“There was no physical evidence against Frank Gable,” Jim Redden, a reporter with our media partners at the Portland Tribune, said. “There hasn’t been any physical evidence connecting anybody to the murder.”

Even with the apparent challenges to the investigation, Marion County prosecutors believed they had their killer. Gable was indicted on murder charges April 6, 1990. He was arrested in Coos County two days later.

KOIN 6 reporter Melissa Mills was one of the first people to sit down and talk with Gable after his arrest. From the outset of their conversation, Gable insisted he didn’t kill Francke.

“If I go down on the case it’s not what I am going to do, it’s what the citizens of Oregon and the public is going to do,” Gable told Mills. “Because, if I go down on this case, then they got a killer running around out there.”

Gable didn’t stop there. He went on to tell Mills that the reason ex-cons and members of the Salem drug world were pointing the finger at him was due to his work as an undercover informant.

“That’s the type of people them drug people are. They don’t care if they sell their own mom out to get out of jail or get their next fix,” Gable said. “They just want out of jail. They don’t care. They could care less about me or you or anybody else and that’s why I started working for the police.”

No agency or department has ever confirmed that Gable was an informant or working undercover.

He arraigned in Marion County and officially charged with six counts of aggravated murder and one count of murder on April 9, 1990. He pleaded not guilty and would stay behind bars for the next 29 years.

The judge has his say

Just a little over a month shy of the first anniversary of Francke’s murder and at the same time Marion County investigators were building their case against Gable, Judge John C. Warden dropped his report on the Department of Corrections. Just like the 1986 investigation by Oregon State Police, the results were bad.

Released on Dec. 14, 1989, the Warden Report detailed how as many 15 prison officials may have been involved in wrongdoing or significant illegal activities. The laundry list of bad behavior by prison workers included planting contraband to entrap inmates, drugs and alcohol provided to inmates, and officials stealing inmate money, among other charges.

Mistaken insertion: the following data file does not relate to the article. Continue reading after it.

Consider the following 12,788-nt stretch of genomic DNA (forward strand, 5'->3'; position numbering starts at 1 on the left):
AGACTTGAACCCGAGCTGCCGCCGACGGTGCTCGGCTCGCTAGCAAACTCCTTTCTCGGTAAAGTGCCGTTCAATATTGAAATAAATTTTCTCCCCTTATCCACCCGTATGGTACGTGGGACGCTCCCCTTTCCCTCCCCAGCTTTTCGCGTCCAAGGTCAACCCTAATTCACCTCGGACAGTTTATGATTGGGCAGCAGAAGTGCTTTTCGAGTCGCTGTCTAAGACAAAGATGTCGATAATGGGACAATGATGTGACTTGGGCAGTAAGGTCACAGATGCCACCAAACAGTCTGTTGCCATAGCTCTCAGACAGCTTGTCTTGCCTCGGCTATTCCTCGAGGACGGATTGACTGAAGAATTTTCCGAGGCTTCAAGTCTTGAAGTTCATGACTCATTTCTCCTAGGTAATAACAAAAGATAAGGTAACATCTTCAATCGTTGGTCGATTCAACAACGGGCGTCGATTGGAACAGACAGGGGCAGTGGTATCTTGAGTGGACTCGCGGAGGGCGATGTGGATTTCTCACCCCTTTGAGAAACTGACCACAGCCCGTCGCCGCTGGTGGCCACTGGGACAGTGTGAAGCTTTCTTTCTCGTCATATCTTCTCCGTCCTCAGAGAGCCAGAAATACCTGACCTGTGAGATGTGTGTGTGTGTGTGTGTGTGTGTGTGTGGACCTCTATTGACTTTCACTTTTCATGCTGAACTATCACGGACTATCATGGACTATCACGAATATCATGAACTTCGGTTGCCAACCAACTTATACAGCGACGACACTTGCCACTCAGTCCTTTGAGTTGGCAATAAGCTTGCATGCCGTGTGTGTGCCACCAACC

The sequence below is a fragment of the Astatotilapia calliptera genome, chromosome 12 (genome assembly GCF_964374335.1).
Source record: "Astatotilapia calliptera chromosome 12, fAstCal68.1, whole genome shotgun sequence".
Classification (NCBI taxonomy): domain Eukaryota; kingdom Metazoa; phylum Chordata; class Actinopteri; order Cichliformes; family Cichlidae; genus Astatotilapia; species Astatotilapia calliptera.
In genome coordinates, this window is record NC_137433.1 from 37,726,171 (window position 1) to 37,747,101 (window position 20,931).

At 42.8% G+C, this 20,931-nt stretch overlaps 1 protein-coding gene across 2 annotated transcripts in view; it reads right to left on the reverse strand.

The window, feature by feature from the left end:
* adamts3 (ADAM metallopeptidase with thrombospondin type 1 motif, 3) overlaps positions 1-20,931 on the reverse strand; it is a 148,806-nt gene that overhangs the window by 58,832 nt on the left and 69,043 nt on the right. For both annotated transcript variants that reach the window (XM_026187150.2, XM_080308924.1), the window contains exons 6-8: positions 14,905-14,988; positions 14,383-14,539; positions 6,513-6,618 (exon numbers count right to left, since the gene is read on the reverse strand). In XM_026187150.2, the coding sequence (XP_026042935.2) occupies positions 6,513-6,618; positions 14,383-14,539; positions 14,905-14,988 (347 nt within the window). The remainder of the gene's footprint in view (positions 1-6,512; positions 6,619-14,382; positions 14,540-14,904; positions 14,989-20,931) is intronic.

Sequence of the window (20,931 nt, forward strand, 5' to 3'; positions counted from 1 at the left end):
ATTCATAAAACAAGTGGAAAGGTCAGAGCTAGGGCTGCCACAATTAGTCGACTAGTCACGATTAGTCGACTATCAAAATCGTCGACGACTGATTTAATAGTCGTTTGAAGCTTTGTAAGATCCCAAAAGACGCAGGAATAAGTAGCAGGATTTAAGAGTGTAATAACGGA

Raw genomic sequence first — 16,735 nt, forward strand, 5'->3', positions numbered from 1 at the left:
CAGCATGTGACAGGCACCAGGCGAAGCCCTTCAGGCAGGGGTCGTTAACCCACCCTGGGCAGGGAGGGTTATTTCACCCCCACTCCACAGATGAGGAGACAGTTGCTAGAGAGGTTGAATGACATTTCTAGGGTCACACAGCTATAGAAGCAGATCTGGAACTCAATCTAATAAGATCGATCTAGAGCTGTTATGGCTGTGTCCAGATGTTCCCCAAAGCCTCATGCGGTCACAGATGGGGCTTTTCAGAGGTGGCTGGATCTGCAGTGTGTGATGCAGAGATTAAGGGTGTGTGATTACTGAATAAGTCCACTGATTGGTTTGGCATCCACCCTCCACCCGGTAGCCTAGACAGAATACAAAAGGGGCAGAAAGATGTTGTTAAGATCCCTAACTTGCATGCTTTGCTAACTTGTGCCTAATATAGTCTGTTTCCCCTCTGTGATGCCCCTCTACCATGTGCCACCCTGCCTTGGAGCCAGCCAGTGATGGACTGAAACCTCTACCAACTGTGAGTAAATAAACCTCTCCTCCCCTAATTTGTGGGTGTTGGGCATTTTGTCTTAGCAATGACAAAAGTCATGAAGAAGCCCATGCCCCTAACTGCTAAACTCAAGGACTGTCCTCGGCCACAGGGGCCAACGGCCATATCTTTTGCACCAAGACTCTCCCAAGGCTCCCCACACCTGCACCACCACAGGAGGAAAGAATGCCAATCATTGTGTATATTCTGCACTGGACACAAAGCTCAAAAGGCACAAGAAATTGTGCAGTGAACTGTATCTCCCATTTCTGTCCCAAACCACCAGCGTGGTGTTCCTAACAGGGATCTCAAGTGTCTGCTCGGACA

While the names of those prison officials weren’t included in the report, their positions ranged from high-ranking security officers within individual prisons to those within DOC offices at the Dome Building.

“We don’t know who those people are,” Redden said. “The names were never released. It was called a personnel matter. We don’t know if they were disciplined or not. But, [Warden] said, ‘yes’ there was corruption.”

Talking to reporters following the release of his report, Warden explained he wasn’t surprised with the results, but he was disappointed in the discovery of the systemic harassment of employees who tried to report on wrongdoing by fellow employees.

“I was troubled by it, particularly within some of the institutions,” Warden told KOIN 6’s Eric Mason. “The almost siege mentality that they had in some of them. Where, if there was something that didn’t look quite right, the aim was to get it covered up.”

Warden’s report made three assertions in the first three pages that are very important to note: One, time limitations and a lack of candor among prison officials made it tough for Warden and his team of investigators to develop a “complete, clear picture,” of the atmosphere within the prison.

Second, that despite the nefarious activity Warden and his team did uncover, they determined it was the work of individuals and there was not an “organized, sinister conspiracy among the staff.”

Finally, Warden was not able to establish a link between any illegal activity or wrongdoing within the prison system and the murder of the former prison chief, Michael Francke. Francke had hired to root out the types of problems with the prison system identified by Warden’s probe and the preceding 1986 investigation by Oregon State Police.

“We had lots of rumors, lots of people making scenarios,” Warden told Mason after the report was released. “But, we found no solid evidence. None.”

With the release of the Warden Report, Goldschmidt was forced to face the fact that the prison system he had brought Francke to Oregon to clean up was still riddled with problems, which, according to Warden, couldn’t be solved until there was a better system in place for employees to report wrongdoing.